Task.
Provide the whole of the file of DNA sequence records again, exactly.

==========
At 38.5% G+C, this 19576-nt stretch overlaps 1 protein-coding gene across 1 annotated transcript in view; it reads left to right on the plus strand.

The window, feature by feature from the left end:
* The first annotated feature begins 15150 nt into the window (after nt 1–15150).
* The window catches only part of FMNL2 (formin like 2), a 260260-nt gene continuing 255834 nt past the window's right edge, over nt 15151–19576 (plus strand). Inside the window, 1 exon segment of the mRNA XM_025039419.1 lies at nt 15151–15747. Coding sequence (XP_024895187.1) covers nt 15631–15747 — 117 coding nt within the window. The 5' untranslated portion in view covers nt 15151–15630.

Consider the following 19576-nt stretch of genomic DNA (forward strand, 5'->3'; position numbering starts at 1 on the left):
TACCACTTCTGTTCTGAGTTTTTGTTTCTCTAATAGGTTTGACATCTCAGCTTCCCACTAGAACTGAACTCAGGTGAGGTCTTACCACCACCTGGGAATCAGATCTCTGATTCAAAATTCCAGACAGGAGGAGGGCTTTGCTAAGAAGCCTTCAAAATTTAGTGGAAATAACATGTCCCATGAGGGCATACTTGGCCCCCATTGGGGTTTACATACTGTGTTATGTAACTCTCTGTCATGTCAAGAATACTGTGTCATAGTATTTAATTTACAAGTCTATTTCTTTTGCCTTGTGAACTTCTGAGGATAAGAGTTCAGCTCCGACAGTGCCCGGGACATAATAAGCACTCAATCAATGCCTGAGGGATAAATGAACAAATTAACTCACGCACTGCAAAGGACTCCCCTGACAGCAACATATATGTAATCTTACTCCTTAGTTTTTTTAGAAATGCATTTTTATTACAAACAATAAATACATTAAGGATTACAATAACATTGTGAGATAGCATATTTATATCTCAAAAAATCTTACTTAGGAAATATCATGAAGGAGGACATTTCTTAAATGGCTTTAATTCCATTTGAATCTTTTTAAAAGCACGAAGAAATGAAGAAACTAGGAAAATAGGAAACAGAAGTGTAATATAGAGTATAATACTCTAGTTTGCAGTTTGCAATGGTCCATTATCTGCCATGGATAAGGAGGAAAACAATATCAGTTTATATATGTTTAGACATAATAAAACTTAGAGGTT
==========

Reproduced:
At 38.5% G+C, this 19576-nt stretch overlaps 1 protein-coding gene across 1 annotated transcript in view; it reads left to right on the plus strand.

The window, feature by feature from the left end:
* The first annotated feature begins 15150 nt into the window (after nt 1–15150).
* The window catches only part of FMNL2 (formin like 2), a 260260-nt gene continuing 255834 nt past the window's right edge, over nt 15151–19576 (plus strand). Inside the window, 1 exon segment of the mRNA XM_025039419.1 lies at nt 15151–15747. Coding sequence (XP_024895187.1) covers nt 15631–15747 — 117 coding nt within the window. The 5' untranslated portion in view covers nt 15151–15630.

Consider the following 19576-nt stretch of genomic DNA (forward strand, 5'->3'; position numbering starts at 1 on the left):
TACCACTTCTGTTCTGAGTTTTTGTTTCTCTAATAGGTTTGACATCTCAGCTTCCCACTAGAACTGAACTCAGGTGAGGTCTTACCACCACCTGGGAATCAGATCTCTGATTCAAAATTCCAGACAGGAGGAGGGCTTTGCTAAGAAGCCTTCAAAATTTAGTGGAAATAACATGTCCCATGAGGGCATACTTGGCCCCCATTGGGGTTTACATACTGTGTTATGTAACTCTCTGTCATGTCAAGAATACTGTGTCATAGTATTTAATTTACAAGTCTATTTCTTTTGCCTTGTGAACTTCTGAGGATAAGAGTTCAGCTCCGACAGTGCCCGGGACATAATAAGCACTCAATCAATGCCTGAGGGATAAATGAACAAATTAACTCACGCACTGCAAAGGACTCCCCTGACAGCAACATATATGTAATCTTACTCCTTAGTTTTTTTAGAAATGCATTTTTATTACAAACAATAAATACATTAAGGATTACAATAACATTGTGAGATAGCATATTTATATCTCAAAAAATCTTACTTAGGAAATATCATGAAGGAGGACATTTCTTAAATGGCTTTAATTCCATTTGAATCTTTTTAAAAGCACGAAGAAATGAAGAAACTAGGAAAATAGGAAACAGAAGTGTAATATAGAGTATAATACTCTAGTTTGCAGTTTGCAATGGTCCATTATCTGCCATGGATAAGGAGGAAAACAATATCAGTTTATATATGTTTAGACATAATAAAACTTAGAGGTT